Ultrathin Semiconductor Superabsorbers from the Visible to the Near-Infrared
The design of ultrathin semiconducting materials that achieve broadband absorption is a long-sought-after goal of crucial importance for optoelectronic applications. To date, attempts to tackle this problem consisted either of the use of strong—but narrowband—or broader—but moderate—light-trapping mechanisms. Here, a strategy that achieves broadband optimal absorption in arbitrarily thin semiconductor materials for all energies above their bandgap is presented. This stems from the strong interplay between Brewster modes, sustained by judiciously nanostructured thin semiconductors on metal films, and photonic crystal modes. Broadband near-unity absorption in Ge ultrathin films is demonstrated, which extends from the visible to the Ge bandgap in the near-infrared and is robust against angle of incidence variation. The strategy follows an easy and scalable fabrication route enabled by soft nanoimprinting lithography, a technique that allows seamless integration in many optoelectronic fabrication procedures.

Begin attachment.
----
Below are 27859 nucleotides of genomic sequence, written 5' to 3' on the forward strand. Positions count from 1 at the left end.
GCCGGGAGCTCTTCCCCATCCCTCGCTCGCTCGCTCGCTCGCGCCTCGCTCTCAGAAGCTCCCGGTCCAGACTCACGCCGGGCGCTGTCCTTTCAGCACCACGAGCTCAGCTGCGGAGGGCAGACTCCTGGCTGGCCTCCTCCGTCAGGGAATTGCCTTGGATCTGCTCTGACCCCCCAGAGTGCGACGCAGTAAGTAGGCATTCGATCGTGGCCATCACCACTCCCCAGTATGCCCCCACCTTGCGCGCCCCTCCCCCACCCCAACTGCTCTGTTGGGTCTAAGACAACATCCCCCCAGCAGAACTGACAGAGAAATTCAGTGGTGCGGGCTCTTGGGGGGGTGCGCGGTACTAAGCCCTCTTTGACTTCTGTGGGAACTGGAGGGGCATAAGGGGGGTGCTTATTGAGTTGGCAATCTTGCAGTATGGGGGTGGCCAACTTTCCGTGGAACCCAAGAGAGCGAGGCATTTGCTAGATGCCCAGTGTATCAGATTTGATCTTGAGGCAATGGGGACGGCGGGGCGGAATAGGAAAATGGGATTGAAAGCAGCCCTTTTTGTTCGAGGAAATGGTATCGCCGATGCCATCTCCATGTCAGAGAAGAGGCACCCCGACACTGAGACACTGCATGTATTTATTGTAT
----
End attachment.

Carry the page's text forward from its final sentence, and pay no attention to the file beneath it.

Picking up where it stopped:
Article featured in nanotechweb.org (18 January 2018)
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